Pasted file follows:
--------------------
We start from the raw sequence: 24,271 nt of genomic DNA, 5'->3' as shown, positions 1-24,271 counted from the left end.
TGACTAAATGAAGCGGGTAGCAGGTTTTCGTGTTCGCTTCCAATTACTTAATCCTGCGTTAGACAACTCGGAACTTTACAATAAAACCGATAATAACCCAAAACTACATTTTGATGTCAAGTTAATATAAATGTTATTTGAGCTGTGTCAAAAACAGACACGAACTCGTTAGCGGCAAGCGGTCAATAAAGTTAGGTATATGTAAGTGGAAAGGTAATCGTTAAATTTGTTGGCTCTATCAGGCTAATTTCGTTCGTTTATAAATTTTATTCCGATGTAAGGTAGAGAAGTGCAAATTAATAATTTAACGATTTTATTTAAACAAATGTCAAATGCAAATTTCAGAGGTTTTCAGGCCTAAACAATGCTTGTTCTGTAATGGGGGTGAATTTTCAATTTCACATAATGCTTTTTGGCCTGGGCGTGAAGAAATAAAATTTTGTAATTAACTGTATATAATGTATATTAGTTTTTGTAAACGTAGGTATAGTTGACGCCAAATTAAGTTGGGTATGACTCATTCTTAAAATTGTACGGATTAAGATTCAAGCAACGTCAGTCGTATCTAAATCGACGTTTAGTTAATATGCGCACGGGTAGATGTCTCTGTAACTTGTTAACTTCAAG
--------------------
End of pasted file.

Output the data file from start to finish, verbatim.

We start from the raw sequence: 24,271 nt of genomic DNA, 5'->3' as shown, positions 1-24,271 counted from the left end.
TGACTAAATGAAGCGGGTAGCAGGTTTTCGTGTTCGCTTCCAATTACTTAATCCTGCGTTAGACAACTCGGAACTTTACAATAAAACCGATAATAACCCAAAACTACATTTTGATGTCAAGTTAATATAAATGTTATTTGAGCTGTGTCAAAAACAGACACGAACTCGTTAGCGGCAAGCGGTCAATAAAGTTAGGTATATGTAAGTGGAAAGGTAATCGTTAAATTTGTTGGCTCTATCAGGCTAATTTCGTTCGTTTATAAATTTTATTCCGATGTAAGGTAGAGAAGTGCAAATTAATAATTTAACGATTTTATTTAAACAAATGTCAAATGCAAATTTCAGAGGTTTTCAGGCCTAAACAATGCTTGTTCTGTAATGGGGGTGAATTTTCAATTTCACATAATGCTTTTTGGCCTGGGCGTGAAGAAATAAAATTTTGTAATTAACTGTATATAATGTATATTAGTTTTTGTAAACGTAGGTATAGTTGACGCCAAATTAAGTTGGGTATGACTCATTCTTAAAATTGTACGGATTAAGATTCAAGCAACGTCAGTCGTATCTAAATCGACGTTTAGTTAATATGCGCACGGGTAGATGTCTCTGTAACTTGTTAACTTCAAG